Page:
Loosing power to one side of modular.

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  #1  
Old 01-01-13, 05:01 PM
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Loosing power to one side of modular.

New to the forum and to home ownership / any home maintenance. I apologize if anything is wrong is misleading in this post.

My wife and I recently purchased our first home which is a modular built in 2000. We have been having quite a head ache with some electrical problems ever since we moved in. Our biggest problem is we have been intermittently losing power to half our house. The half that goes down has the circuits for the fridge, washer/dryer, stove, furnace, water heater, etc. First few times we just noticed the power was out, and eventually it would come back on (seconds the first time, hours the next). Resetting the breakers (both main and individual) have no effect. There seem to be a bit of power still flowing through the circuits as we notice the stove clock barely flickering but nothing else. Tonight it went off when we tried to start a load of laundry. I figured I would start simple and switch the two main breakers to see if we would lose power to the other side instead. Fortunately we did. I planned on just getting a new main the next day but when the power did come back on I noticed all the lights on the other side of the house were pretty dimly lit. This is the low load side of the home. So now I am thinking there may be a high resistance somewhere.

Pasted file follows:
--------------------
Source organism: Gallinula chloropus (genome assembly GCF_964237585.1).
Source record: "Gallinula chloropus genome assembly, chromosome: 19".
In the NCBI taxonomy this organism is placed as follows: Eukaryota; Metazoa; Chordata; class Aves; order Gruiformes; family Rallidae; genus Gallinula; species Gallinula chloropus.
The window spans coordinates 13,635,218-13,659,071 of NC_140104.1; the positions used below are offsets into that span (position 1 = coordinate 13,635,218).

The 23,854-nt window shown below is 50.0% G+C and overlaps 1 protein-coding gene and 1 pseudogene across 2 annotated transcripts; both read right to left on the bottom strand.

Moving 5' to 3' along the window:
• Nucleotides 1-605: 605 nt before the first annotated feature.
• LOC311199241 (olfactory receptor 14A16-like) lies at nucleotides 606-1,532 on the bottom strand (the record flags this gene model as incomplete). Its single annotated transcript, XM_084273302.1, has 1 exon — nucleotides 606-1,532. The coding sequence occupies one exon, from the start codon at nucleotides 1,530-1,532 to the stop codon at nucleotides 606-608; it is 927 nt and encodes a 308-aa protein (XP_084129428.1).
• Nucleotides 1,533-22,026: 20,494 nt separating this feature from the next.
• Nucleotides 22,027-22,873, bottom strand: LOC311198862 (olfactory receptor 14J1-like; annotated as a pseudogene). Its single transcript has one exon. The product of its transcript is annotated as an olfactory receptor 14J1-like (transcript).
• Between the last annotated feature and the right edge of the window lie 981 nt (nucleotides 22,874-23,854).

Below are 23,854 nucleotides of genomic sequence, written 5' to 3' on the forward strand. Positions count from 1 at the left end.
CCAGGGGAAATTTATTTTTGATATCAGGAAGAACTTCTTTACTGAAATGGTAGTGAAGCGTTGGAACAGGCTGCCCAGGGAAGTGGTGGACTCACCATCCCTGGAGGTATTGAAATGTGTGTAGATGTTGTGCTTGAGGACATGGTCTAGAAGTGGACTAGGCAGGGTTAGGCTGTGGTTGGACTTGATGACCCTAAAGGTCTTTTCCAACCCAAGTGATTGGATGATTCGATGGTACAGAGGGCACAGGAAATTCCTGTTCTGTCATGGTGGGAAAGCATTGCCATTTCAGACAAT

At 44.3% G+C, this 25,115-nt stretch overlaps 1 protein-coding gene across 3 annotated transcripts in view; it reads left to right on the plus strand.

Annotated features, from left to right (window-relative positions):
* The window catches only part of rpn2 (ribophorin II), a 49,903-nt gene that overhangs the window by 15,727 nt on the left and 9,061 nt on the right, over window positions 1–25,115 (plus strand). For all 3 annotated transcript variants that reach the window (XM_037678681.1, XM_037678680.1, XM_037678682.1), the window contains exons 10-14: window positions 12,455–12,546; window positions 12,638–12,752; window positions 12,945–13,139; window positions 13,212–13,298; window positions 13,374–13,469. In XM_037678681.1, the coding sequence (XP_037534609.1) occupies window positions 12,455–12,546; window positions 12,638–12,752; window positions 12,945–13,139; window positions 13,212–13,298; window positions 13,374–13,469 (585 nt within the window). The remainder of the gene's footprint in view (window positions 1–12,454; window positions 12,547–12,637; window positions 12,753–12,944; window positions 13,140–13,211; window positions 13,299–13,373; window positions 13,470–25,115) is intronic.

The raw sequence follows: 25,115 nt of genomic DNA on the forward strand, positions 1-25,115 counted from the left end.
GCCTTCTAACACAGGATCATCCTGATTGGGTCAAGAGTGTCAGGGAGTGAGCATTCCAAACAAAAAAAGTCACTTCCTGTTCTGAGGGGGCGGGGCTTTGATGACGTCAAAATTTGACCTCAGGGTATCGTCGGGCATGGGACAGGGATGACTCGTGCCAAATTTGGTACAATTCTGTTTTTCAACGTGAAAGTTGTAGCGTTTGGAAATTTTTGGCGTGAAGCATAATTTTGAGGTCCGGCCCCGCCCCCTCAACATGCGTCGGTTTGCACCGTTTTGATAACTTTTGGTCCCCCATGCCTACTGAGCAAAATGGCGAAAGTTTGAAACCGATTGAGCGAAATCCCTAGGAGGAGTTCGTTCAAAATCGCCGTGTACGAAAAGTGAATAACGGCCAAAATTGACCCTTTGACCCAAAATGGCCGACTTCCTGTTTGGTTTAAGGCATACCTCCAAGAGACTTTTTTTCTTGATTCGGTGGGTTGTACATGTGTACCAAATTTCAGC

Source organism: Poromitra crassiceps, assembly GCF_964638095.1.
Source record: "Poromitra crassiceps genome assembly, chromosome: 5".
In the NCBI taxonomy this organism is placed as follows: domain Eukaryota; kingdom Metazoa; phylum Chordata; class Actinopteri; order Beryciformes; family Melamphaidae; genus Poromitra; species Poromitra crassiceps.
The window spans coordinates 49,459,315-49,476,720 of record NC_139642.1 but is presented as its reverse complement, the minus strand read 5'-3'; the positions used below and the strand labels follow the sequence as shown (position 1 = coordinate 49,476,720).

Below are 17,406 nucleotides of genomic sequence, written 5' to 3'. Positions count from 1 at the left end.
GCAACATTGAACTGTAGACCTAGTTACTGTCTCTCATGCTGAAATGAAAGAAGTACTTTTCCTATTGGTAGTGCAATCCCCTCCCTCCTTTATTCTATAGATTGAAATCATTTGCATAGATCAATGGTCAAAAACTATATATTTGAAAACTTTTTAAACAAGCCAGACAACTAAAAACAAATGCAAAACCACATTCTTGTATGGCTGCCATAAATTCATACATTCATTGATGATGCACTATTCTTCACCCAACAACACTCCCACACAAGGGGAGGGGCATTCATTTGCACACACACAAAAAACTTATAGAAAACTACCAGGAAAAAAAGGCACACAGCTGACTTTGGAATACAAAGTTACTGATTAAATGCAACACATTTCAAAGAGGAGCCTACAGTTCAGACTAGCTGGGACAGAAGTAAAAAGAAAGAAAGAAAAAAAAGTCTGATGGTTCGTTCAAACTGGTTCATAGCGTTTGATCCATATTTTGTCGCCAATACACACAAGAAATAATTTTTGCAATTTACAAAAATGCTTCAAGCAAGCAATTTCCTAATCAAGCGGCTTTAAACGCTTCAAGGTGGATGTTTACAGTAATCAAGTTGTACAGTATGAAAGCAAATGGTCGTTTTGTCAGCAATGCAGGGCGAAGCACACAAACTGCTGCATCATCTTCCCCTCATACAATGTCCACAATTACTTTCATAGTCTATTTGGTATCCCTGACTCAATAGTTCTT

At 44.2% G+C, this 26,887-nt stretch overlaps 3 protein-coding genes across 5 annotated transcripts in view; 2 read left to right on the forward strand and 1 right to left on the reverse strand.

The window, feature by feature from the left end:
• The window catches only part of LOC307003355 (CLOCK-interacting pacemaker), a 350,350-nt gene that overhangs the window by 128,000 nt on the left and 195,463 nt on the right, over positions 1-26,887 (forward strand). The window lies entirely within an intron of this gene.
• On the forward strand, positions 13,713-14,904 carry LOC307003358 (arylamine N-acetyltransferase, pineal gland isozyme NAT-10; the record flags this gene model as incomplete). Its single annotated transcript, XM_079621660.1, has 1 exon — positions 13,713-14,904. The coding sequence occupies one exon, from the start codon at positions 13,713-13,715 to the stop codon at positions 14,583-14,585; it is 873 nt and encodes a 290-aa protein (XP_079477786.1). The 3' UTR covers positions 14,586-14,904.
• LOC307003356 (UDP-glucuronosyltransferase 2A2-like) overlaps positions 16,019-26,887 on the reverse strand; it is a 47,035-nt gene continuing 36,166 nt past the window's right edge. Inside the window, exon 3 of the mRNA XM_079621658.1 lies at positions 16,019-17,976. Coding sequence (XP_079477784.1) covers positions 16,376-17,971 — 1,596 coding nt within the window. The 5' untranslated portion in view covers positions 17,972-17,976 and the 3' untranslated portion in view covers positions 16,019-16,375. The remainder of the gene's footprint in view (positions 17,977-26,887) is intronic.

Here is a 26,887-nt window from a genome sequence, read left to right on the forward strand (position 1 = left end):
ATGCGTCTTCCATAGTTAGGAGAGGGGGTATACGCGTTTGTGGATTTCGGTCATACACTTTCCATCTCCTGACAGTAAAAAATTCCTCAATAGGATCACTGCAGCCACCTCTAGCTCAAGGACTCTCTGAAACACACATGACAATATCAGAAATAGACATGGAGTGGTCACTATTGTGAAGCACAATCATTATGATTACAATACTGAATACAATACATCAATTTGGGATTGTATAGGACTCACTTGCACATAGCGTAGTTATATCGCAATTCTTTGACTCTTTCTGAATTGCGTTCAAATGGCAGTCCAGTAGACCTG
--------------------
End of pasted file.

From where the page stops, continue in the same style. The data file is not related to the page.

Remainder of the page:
So basically my question is can this situation still be caused by a bad circuit breaker or are there underlying problems somewhere?

Thanks
 
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  #2  
Old 01-01-13, 05:14 PM